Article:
Edible art from 57 Chocolate in Ghana
Dreaming big (source)
- Song of the week: Run, don’t walk, to listen to “Republique Amazone,” the debut album from new West African supergroup Les Amazones d’Afrique. Angélique Kidjo, Kandia Kouyaté, Mamani Keita, Mariam Doumbia, Mariam Koné, Massan Coulibaly, Mouneissa Tandina, Nneka, Pamela Badjogo and Rokia Koné all in one place!
On the off chance you’ve not seen these graphs yet, they’re a fantastic reminder of the slow and ultimately hopeful progress of development. I wrote about this earlier at Progressive Action Daily:
For many people, 2016 felt like a year filled with injustice and loss. There is undoubtedly a great deal of work still to be done to make our society more just and inclusive. However, it’s also worth reflecting on the fact that societies around the world have made huge strides in improving average well-being over the last 200 years. At Our World in Data, Max Roser shares six key charts of long-run global improvements in health, education, and governance. And these improvements happened because people kept working for them, even when things felt difficult. Let’s commit to do the same in 2017.
The future of journalism may be uncertain, but I think there’s no disputing that we’re in a golden age of longform reporting in English. Here are my picks for the 20 best longform articles of the year, in no particular order. If you’d like to read more like this, check out my recommendations on Pocket.
- The white flight of Derek Black. Washington Post. “But the unstated truth was that Derek [Black, a youth leader in the white supremacist movement] was becoming more and more confused about exactly what he believed. Sometimes he looked through posts on Stormfront, hoping to reaffirm his ideology, but now the message threads about Obama’s birth certificate or DNA tests for citizenship just seemed bizarre and conspiratorial…. He had always based his opinions on fact, and lately his logic was being dismantled by emails from his Shabbat friends. They sent him links to studies showing that racial disparities in IQ could largely be explained by extenuating factors like prenatal nutrition and educational opportunities. They gave him scientific papers about the effects of discrimination on blood pressure, job performance and mental health… ‘I don’t hate anyone because of race or religion,’ Derek [later] clarified on the forum.”
- 28 days in chains. The Marshall Project. “According to inmates’ lawyers, Lewisburg staffers, and more than 40 current and former prisoners … restraints are used as punishment at Lewisburg, often for those who refuse their cell assignments. Inmates have no say over who shares their cell, even if guards place them with someone who has a violent history, is from a rival gang, or is suffering from a severe mental illness. If they try to refuse a cellmate out of fear, as [inmate Sebastian] Richardson said he did, they are locked into metal “ambulatory restraints” for hours or days until they relent… Richardson said they ignored his complaints: his swelling hands, his soiled clothes, his cut ankles. Instead they reiterated his options — be locked in a tiny cell with a violent man or cope with the restraints. [He] remained cuffed for 28 days.”
When detectives dismiss rape reports before investigating them. BuzzFeed. “Across the country, some police departments claim a vast number of rape reports are false. A BuzzFeed News investigation into a year of ‘unfounded’ rapes in Baltimore County reveals that detectives often don’t investigate them at all — even when the man had been arrested for rape before.”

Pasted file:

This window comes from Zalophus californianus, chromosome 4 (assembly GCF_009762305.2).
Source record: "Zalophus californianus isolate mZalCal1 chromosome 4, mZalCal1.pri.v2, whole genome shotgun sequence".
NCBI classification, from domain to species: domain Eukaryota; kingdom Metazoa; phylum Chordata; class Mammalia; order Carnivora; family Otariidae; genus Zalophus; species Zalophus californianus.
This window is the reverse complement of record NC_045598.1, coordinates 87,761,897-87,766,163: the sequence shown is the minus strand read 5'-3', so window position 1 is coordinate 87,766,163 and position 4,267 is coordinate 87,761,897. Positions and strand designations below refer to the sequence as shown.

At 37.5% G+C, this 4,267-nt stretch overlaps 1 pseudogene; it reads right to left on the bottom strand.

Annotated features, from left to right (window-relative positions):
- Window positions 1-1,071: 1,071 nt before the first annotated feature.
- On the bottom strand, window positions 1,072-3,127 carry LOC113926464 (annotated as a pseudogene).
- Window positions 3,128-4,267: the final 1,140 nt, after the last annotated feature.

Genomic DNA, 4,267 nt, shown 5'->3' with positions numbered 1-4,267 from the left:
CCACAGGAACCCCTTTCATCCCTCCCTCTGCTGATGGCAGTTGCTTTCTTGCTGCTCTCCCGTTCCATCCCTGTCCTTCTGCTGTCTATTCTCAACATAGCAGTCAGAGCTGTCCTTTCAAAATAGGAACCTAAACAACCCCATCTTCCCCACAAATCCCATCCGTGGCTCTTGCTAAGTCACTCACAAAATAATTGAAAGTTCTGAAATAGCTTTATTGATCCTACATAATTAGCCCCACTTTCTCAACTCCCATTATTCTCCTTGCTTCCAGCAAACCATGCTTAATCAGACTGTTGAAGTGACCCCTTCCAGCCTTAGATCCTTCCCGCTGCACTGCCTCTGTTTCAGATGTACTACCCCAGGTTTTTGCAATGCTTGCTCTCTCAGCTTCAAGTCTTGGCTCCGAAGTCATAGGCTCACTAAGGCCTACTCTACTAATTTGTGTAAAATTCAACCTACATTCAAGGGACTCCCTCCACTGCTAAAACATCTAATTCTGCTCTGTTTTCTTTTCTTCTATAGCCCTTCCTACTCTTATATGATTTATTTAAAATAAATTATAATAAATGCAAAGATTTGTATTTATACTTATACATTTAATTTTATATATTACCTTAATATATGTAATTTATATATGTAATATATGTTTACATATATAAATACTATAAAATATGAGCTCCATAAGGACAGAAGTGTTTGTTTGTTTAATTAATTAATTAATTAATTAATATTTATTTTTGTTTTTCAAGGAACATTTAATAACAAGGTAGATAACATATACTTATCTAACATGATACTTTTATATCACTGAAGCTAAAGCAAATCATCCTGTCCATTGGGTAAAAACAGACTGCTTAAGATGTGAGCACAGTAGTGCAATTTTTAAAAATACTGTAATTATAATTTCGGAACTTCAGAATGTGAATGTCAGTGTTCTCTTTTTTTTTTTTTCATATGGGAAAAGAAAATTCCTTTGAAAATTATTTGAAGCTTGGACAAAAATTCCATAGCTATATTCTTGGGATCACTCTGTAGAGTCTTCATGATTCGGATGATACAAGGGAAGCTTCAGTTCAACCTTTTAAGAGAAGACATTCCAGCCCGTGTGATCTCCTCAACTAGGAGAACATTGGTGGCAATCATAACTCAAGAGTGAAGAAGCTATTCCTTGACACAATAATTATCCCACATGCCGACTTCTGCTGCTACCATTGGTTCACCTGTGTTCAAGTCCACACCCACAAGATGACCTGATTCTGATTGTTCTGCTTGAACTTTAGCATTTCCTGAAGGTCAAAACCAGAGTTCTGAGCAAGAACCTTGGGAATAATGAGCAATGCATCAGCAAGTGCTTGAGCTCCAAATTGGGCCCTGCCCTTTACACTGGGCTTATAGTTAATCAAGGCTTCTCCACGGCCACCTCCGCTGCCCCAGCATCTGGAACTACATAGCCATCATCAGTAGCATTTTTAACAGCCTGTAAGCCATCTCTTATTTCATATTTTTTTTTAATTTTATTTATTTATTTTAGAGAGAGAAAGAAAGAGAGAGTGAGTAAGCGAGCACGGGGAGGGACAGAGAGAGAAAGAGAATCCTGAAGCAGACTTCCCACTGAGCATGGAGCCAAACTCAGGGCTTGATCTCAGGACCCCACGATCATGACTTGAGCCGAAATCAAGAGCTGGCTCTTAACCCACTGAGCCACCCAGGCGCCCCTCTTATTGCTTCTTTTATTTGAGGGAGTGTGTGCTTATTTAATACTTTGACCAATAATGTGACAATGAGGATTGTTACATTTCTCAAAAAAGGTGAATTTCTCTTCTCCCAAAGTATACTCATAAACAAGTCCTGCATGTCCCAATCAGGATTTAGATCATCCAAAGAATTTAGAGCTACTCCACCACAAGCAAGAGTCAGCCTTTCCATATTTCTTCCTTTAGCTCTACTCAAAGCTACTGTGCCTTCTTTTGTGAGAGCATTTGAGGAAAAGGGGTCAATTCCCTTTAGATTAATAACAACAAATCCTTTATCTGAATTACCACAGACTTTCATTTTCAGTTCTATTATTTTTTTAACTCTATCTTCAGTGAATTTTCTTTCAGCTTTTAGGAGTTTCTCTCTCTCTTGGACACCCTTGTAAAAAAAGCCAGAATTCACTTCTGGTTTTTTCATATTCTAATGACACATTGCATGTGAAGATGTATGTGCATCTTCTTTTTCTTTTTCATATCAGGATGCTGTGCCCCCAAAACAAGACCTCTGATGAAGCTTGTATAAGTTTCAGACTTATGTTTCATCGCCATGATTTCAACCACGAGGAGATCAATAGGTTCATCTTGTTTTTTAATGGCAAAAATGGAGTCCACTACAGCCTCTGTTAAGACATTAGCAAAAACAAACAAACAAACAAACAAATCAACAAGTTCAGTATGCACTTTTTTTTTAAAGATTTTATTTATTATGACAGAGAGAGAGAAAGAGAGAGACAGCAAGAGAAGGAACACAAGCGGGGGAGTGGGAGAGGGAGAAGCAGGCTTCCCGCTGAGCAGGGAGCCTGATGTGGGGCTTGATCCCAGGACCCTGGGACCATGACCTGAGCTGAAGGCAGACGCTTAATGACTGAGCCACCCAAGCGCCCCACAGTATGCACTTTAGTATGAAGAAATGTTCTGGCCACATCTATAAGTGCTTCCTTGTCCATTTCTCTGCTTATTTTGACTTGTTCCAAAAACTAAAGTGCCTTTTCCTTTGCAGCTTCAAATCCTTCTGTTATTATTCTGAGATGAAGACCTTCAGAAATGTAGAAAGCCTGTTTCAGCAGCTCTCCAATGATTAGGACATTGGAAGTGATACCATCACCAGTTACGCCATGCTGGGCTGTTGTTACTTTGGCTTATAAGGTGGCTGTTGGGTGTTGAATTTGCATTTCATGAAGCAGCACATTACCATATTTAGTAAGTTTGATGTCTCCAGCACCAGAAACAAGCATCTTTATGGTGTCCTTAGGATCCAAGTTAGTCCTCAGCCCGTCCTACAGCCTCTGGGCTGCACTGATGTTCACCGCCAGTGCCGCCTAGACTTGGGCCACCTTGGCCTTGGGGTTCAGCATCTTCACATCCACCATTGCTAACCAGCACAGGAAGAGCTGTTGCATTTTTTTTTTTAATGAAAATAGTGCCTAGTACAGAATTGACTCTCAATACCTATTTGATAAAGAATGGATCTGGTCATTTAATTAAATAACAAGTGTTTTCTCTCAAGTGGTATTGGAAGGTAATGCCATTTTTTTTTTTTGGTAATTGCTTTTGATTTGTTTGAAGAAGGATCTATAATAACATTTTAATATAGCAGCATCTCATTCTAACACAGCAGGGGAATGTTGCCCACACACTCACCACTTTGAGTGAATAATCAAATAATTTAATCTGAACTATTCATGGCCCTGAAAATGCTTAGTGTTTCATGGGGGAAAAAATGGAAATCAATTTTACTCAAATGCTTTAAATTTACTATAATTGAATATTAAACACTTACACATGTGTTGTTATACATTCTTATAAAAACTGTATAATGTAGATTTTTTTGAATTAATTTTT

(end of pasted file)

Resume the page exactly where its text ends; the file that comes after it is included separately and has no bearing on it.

- The real Spectre. 1843 Magazine. “The ’Ndrangheta (pronounced ehn-DRANG-eh-ta, with the stress on the second syllable) originated in Calabria, the toe end of the Italian ‘boot’. Over the past 20 years its reach has extended to the farthest corners of the world… ‘There is no other criminal group with the same ability to insert itself in unfamiliar social environments by means of day-to-day infiltration,’ says Federico Cafiero De Raho, the chief prosecutor of Reggio Calabria, the biggest city in the organisation’s native region. ‘The ’Ndrangheta colonises.'”
- “Here I have nobody:” life in a strange country may be worse than Guantánamo. The Guardian. “On really bad days, Lutfi Bin Ali retrieves his Guantánamo Bay suit from under a pile of clothes and pulls it on. The outfit, which by this point has faded from its infamous orange colour to more of a salmony pink, reminds him he was once worse off than he is now, and helps him to calm down. Sometimes, though, he wonders if his current predicament might actually be even worse than the 13 years he spent in the notorious prison. Lonely and isolated in the Kazakh steppe, the 51-year-old Tunisian has found life since his release from Guantánamo no easier than life inside. ‘At least in Guántanamo there were people to talk to. Here I have nobody,’ Bin Ali said during the Guardian’s two-day visit to his new home, a dusty town in northern Kazakhstan famed for being a Soviet nuclear testing site.”
- My bloody Valentine. BuzzFeed. “Valentine Strasser was once the world’s youngest dictator, ruling Sierra Leone for four turbulent years. But his fall from power left him broken, exiled, and eventually back home as a mysterious and feared recluse. BuzzFeed News makes an uninvited house call.”
- The alphabet that will save a people from disappearing. The Atlantic. “‘Why do Fulani people not have their own writing system?’ Abdoulaye Barry remembers asking his father one day in elementary school. The variety of writing styles made it difficult for families and friends who lived in different countries to communicate easily. Abdoulaye’s father, who learned Arabic in Koranic schools, often helped friends and family in Nzérékoré—Guinea’s second-largest city—decipher letters they received, reading aloud the idiosyncratically modified Arabic scripts. As they grew older, Abdoulaye and his brother Ibrahima began to translate letters, too. ‘Those letters were very difficult to read even if you were educated in Arabic,’ Abdoulaye said. ‘You could hardly make out what was written.’ So, in 1990, the brothers started coming up with an alternative.”
- How spring rolls got to Senegal. Roads & Kingdoms. “France sent more than 50,000 soldiers from African colonies to Southeast Asia in the decades leading up to its final defeat by Vietnamese liberation forces in 1954. Senegal was particularly well represented among the ranks. While the colonial infantry corps was drawn from many countries in West Africa, they became known collectively as the tirailleurs sénégalais, the Senegalese riflemen. As many as 100 Vietnamese women moved to Dakar during the Indochina War as soldiers’ wives, according to Helene Ndoye Lame, the unofficial historian of this community.”